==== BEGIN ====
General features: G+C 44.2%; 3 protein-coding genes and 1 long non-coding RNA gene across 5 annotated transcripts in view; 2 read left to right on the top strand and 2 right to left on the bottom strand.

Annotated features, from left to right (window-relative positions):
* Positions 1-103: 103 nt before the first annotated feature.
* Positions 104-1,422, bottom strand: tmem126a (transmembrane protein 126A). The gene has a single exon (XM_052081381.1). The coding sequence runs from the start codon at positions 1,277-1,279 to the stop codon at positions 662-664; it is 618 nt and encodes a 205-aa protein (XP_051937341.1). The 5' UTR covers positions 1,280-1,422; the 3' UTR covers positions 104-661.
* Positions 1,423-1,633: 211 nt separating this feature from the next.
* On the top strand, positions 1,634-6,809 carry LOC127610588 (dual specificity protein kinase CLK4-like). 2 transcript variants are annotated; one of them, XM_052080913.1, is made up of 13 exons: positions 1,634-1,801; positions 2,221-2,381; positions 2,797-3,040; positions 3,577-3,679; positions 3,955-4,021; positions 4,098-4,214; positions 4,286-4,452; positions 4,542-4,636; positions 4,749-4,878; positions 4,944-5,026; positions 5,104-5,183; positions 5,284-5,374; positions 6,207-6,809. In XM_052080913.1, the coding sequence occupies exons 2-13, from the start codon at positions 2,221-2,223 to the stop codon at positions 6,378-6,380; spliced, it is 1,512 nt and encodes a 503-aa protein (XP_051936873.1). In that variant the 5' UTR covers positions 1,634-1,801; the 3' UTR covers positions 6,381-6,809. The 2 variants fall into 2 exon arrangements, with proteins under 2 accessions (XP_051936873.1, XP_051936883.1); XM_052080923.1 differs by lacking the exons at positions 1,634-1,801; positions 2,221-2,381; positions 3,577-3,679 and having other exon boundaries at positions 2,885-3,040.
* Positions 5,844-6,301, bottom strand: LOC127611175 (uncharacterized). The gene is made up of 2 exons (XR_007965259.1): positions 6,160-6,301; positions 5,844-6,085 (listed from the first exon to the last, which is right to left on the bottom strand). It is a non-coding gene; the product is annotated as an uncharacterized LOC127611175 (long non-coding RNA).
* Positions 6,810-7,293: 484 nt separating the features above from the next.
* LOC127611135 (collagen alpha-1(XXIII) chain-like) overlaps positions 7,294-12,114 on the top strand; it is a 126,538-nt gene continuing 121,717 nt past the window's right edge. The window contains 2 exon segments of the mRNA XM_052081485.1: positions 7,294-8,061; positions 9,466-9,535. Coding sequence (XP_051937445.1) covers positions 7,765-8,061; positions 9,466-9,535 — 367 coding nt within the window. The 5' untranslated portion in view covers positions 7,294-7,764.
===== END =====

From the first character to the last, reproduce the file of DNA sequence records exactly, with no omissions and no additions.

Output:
General features: G+C 44.2%; 3 protein-coding genes and 1 long non-coding RNA gene across 5 annotated transcripts in view; 2 read left to right on the top strand and 2 right to left on the bottom strand.

Annotated features, from left to right (window-relative positions):
* Positions 1-103: 103 nt before the first annotated feature.
* Positions 104-1,422, bottom strand: tmem126a (transmembrane protein 126A). The gene has a single exon (XM_052081381.1). The coding sequence runs from the start codon at positions 1,277-1,279 to the stop codon at positions 662-664; it is 618 nt and encodes a 205-aa protein (XP_051937341.1). The 5' UTR covers positions 1,280-1,422; the 3' UTR covers positions 104-661.
* Positions 1,423-1,633: 211 nt separating this feature from the next.
* On the top strand, positions 1,634-6,809 carry LOC127610588 (dual specificity protein kinase CLK4-like). 2 transcript variants are annotated; one of them, XM_052080913.1, is made up of 13 exons: positions 1,634-1,801; positions 2,221-2,381; positions 2,797-3,040; positions 3,577-3,679; positions 3,955-4,021; positions 4,098-4,214; positions 4,286-4,452; positions 4,542-4,636; positions 4,749-4,878; positions 4,944-5,026; positions 5,104-5,183; positions 5,284-5,374; positions 6,207-6,809. In XM_052080913.1, the coding sequence occupies exons 2-13, from the start codon at positions 2,221-2,223 to the stop codon at positions 6,378-6,380; spliced, it is 1,512 nt and encodes a 503-aa protein (XP_051936873.1). In that variant the 5' UTR covers positions 1,634-1,801; the 3' UTR covers positions 6,381-6,809. The 2 variants fall into 2 exon arrangements, with proteins under 2 accessions (XP_051936873.1, XP_051936883.1); XM_052080923.1 differs by lacking the exons at positions 1,634-1,801; positions 2,221-2,381; positions 3,577-3,679 and having other exon boundaries at positions 2,885-3,040.
* Positions 5,844-6,301, bottom strand: LOC127611175 (uncharacterized). The gene is made up of 2 exons (XR_007965259.1): positions 6,160-6,301; positions 5,844-6,085 (listed from the first exon to the last, which is right to left on the bottom strand). It is a non-coding gene; the product is annotated as an uncharacterized LOC127611175 (long non-coding RNA).
* Positions 6,810-7,293: 484 nt separating the features above from the next.
* LOC127611135 (collagen alpha-1(XXIII) chain-like) overlaps positions 7,294-12,114 on the top strand; it is a 126,538-nt gene continuing 121,717 nt past the window's right edge. The window contains 2 exon segments of the mRNA XM_052081485.1: positions 7,294-8,061; positions 9,466-9,535. Coding sequence (XP_051937445.1) covers positions 7,765-8,061; positions 9,466-9,535 — 367 coding nt within the window. The 5' untranslated portion in view covers positions 7,294-7,764.